And within that two years, you also held and traded MU. Just don't anymore. (I remember all the 97% discussion) You're only here now to bash the MU stock.
Might get em going but realize any deal struck wouldn't get completed/materialize for 6 months to a year. By that time MU's well underway producting 3D NAND, 20Nm and the PC market will also be helping us by then.
The other thing no one mentions is MU's Idaho based blue blooded apple American pride. There's no reason to sell, let alone to China! This is why I say there is something more going on between China and the US Govt on this. China probes Co's now and then to practice and get better at their stealing strategies...
z27, Good theory. Let's carry this out further. I haven't investigated Tsinghua, what does the co do? And how would this work? Tsinghua buys MU, then INTC buys (takes over) the rest of Tsinghua?
If you're implying a merger with INTC, I don't see it happening and not sure it would be better for MU shareholders share price. INTC isn't interested in the DRAM business. The INTC share price is a slow mover and has challenges of it's own. Although I wouldn't mind, or prefer owning INTC at this juncture, I don't see adding MU accelerating a combined sp rise.
I think China is really up to something much bigger than just MU and INTC. Wish someone knew what...
Surprised no one's picked up on this Topic yet. From pt of view it's the only thing to make of this ridiculously low buyout offer. I think China's playing with MU's business (they can just steal it like everything else they do) and playing with the US government. I wonder how often China does this, testing the waters with our Govt?
One of Bloomberg's articles this morning claims 41% of MU's revenue comes from China. So what's the implied threat here? Sell out on the cheap to China or lose their business? (nevermind this buyout will never happen).
"Micron will have to tread carefully in negotiations. Tsinghua is state-backed and China is the world’s largest market for semiconductors. Micron got 41 percent of its revenue last year from the country."
Sad but truee, but the street shareholders are a minority. The insider and institutional shareholders rule any vote. So, we better hope MU isn't even considering anything south of $35...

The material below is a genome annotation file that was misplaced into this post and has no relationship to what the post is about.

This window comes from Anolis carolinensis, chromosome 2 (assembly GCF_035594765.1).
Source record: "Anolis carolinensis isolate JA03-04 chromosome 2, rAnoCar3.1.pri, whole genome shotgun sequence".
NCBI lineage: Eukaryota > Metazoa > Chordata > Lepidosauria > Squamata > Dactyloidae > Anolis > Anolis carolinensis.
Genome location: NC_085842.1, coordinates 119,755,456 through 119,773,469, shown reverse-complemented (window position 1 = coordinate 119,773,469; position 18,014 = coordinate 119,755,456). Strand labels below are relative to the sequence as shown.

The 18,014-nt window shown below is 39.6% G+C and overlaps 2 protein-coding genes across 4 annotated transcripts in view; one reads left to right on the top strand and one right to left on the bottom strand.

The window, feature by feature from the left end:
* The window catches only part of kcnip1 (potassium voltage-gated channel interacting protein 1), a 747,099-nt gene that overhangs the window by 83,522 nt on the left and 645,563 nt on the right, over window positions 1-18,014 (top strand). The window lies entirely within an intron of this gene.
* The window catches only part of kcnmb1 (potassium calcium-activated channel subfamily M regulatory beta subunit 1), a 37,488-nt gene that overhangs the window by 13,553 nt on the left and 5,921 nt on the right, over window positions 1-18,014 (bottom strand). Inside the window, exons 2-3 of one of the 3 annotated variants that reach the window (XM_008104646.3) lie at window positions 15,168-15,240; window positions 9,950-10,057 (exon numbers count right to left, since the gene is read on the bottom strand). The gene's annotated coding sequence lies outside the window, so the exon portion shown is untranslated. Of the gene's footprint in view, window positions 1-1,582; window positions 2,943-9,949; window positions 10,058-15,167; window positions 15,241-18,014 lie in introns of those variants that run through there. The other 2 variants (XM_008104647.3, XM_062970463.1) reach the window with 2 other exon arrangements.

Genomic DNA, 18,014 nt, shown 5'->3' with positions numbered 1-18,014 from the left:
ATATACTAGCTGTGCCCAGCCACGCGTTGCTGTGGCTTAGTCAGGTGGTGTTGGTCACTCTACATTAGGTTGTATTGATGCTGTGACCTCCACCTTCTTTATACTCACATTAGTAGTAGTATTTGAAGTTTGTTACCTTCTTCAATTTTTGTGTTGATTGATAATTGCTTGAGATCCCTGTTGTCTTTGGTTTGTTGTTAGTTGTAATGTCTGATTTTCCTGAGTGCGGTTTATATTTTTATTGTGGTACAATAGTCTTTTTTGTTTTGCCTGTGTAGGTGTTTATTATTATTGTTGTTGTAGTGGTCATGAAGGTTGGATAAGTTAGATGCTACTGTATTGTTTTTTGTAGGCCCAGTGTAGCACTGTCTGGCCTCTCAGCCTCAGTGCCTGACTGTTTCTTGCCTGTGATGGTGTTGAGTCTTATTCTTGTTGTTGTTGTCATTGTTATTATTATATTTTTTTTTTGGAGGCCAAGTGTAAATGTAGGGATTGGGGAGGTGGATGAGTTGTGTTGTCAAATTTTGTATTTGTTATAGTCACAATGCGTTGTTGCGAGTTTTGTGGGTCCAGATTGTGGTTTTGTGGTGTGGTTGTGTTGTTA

"Micron (NASDAQ:MU) sells memory chips: DRAM chips and NAND chips. The latter type of chips will replace hard disks soon. As a matter of fact, the next computer I will buy will be one without a hard disk. Such computers are faster, more reliable and use less power. Such a replacement would already make sense for me. However, I usually wait as long as possible to replace my laptop, as it takes time to buy and install a new one. But apart from these non-financial switching costs, replacing your hard disk PC or laptop with one with solid-state memory makes sense already. Imagine everyone replacing his or her hard disk in the next couple of years!
Of course, I could just swap the hard disk in my old laptop with new solid-state memory. Many people have done that already. That would be the cheapest solution for me. But why would I invest my time to end up with the same old and slow processor? Because of these hidden switching costs, many people will replace their laptop or desktop instead of just the hard disk. These new computers will need new DRAM as well. As a result, the demand for Micron's other product, DRAM, will surge.
So Micron produces disruptive products that will replace all hard disks: NAND chips. "
The rhetoric you ran on during your 2014 campaign re MU's a lousy stock just turned out to be true for 2015. Much of this was not logical per Co and media news put out to the public. Most if this was due to surprises from Apple and Samsung, slow PC sales and slow delivery schedule for 2N and 3D NAND. All temporary things. Your thesis/campaign promise the PC is dead and MU in a dying industry will come to pass.
Agree but for Developed countries only. And much of the world is still developing. Serious computing and business computing will grow in those countries...
You're starting to cross the line arguing for the sake of arguing. Whatever I wrote, you know what I meant. Time to pack it in. Your getting close to Ignore again. Of course that doesn't mean I'll stop correcting you at will...
So you're an accountant type and Co executive. I hardly see how that qualifies you as an IT expert experienced doing serious computing. Just the title acct exec brings to mind the big shot that can't tie his own shoes without calling someone.
You compare INTC and MU with "Blackberry"!!!!!!!! Apples to oranges.
Once again, serious computing, functions, applications, etc are not going to be replaced by your "IOT".
Well, if you understand his point on BC then you are either contradicting your own argument or have a circular argument. Call it what you will but BC requires a 'robust' machine, decent size keyboard and screen.
I'm sure that this, "server business is starting to show cracks" is just the industry transforming into cloud based computing. Will take time. But servers are not going away and server stocks like MU will continue to be be competitive and leaders eventually.
You put the nail right on the head, "Nothing logical has worked out". That's been the MU story all year long. Being bright as an 'investor', or not bright, has had little to do with it...